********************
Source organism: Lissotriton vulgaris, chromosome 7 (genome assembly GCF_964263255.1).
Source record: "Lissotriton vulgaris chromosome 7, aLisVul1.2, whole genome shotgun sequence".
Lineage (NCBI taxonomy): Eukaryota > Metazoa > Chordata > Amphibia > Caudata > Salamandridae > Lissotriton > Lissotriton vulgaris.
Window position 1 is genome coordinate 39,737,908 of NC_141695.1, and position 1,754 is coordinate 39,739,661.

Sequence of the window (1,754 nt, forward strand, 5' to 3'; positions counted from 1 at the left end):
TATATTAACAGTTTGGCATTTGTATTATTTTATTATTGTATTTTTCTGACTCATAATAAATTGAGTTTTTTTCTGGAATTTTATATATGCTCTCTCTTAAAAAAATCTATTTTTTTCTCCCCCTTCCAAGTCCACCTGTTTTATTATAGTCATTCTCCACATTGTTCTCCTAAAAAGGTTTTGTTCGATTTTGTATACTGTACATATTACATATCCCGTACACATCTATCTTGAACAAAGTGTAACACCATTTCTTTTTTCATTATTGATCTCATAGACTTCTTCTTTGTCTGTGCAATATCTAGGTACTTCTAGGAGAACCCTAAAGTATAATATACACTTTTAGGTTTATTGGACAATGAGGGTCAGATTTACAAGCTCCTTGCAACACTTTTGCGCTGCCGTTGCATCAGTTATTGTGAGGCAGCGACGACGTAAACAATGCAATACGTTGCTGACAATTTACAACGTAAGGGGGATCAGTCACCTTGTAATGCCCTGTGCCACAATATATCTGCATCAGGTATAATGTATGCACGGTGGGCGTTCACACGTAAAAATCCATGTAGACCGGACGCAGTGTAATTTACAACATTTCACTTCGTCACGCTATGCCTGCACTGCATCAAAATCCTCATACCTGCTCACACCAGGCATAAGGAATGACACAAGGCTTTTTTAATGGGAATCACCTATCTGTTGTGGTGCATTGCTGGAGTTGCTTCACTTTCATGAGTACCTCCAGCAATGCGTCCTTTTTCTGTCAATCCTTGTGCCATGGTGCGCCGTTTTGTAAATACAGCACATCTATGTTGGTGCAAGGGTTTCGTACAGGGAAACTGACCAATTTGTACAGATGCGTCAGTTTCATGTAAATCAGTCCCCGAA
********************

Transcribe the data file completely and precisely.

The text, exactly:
Source organism: Lissotriton vulgaris, chromosome 7 (genome assembly GCF_964263255.1).
Source record: "Lissotriton vulgaris chromosome 7, aLisVul1.2, whole genome shotgun sequence".
Lineage (NCBI taxonomy): Eukaryota > Metazoa > Chordata > Amphibia > Caudata > Salamandridae > Lissotriton > Lissotriton vulgaris.
Window position 1 is genome coordinate 39,737,908 of NC_141695.1, and position 1,754 is coordinate 39,739,661.

Sequence of the window (1,754 nt, forward strand, 5' to 3'; positions counted from 1 at the left end):
TATATTAACAGTTTGGCATTTGTATTATTTTATTATTGTATTTTTCTGACTCATAATAAATTGAGTTTTTTTCTGGAATTTTATATATGCTCTCTCTTAAAAAAATCTATTTTTTTCTCCCCCTTCCAAGTCCACCTGTTTTATTATAGTCATTCTCCACATTGTTCTCCTAAAAAGGTTTTGTTCGATTTTGTATACTGTACATATTACATATCCCGTACACATCTATCTTGAACAAAGTGTAACACCATTTCTTTTTTCATTATTGATCTCATAGACTTCTTCTTTGTCTGTGCAATATCTAGGTACTTCTAGGAGAACCCTAAAGTATAATATACACTTTTAGGTTTATTGGACAATGAGGGTCAGATTTACAAGCTCCTTGCAACACTTTTGCGCTGCCGTTGCATCAGTTATTGTGAGGCAGCGACGACGTAAACAATGCAATACGTTGCTGACAATTTACAACGTAAGGGGGATCAGTCACCTTGTAATGCCCTGTGCCACAATATATCTGCATCAGGTATAATGTATGCACGGTGGGCGTTCACACGTAAAAATCCATGTAGACCGGACGCAGTGTAATTTACAACATTTCACTTCGTCACGCTATGCCTGCACTGCATCAAAATCCTCATACCTGCTCACACCAGGCATAAGGAATGACACAAGGCTTTTTTAATGGGAATCACCTATCTGTTGTGGTGCATTGCTGGAGTTGCTTCACTTTCATGAGTACCTCCAGCAATGCGTCCTTTTTCTGTCAATCCTTGTGCCATGGTGCGCCGTTTTGTAAATACAGCACATCTATGTTGGTGCAAGGGTTTCGTACAGGGAAACTGACCAATTTGTACAGATGCGTCAGTTTCATGTAAATCAGTCCCCGAA